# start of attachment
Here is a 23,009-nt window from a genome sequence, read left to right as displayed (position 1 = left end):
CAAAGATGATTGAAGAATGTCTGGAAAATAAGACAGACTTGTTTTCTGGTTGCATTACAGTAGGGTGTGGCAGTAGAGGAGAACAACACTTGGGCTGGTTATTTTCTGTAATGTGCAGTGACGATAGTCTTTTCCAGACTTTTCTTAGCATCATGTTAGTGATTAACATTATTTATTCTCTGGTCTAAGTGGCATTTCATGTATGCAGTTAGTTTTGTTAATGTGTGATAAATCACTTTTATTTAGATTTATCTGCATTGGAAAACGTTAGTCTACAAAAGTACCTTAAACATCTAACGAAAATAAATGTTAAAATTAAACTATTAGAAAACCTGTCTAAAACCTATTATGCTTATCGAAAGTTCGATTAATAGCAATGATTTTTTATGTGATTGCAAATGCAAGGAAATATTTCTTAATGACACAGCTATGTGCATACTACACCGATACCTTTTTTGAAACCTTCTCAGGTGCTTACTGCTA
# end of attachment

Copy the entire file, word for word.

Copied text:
Here is a 23,009-nt window from a genome sequence, read left to right as displayed (position 1 = left end):
CAAAGATGATTGAAGAATGTCTGGAAAATAAGACAGACTTGTTTTCTGGTTGCATTACAGTAGGGTGTGGCAGTAGAGGAGAACAACACTTGGGCTGGTTATTTTCTGTAATGTGCAGTGACGATAGTCTTTTCCAGACTTTTCTTAGCATCATGTTAGTGATTAACATTATTTATTCTCTGGTCTAAGTGGCATTTCATGTATGCAGTTAGTTTTGTTAATGTGTGATAAATCACTTTTATTTAGATTTATCTGCATTGGAAAACGTTAGTCTACAAAAGTACCTTAAACATCTAACGAAAATAAATGTTAAAATTAAACTATTAGAAAACCTGTCTAAAACCTATTATGCTTATCGAAAGTTCGATTAATAGCAATGATTTTTTATGTGATTGCAAATGCAAGGAAATATTTCTTAATGACACAGCTATGTGCATACTACACCGATACCTTTTTTGAAACCTTCTCAGGTGCTTACTGCTA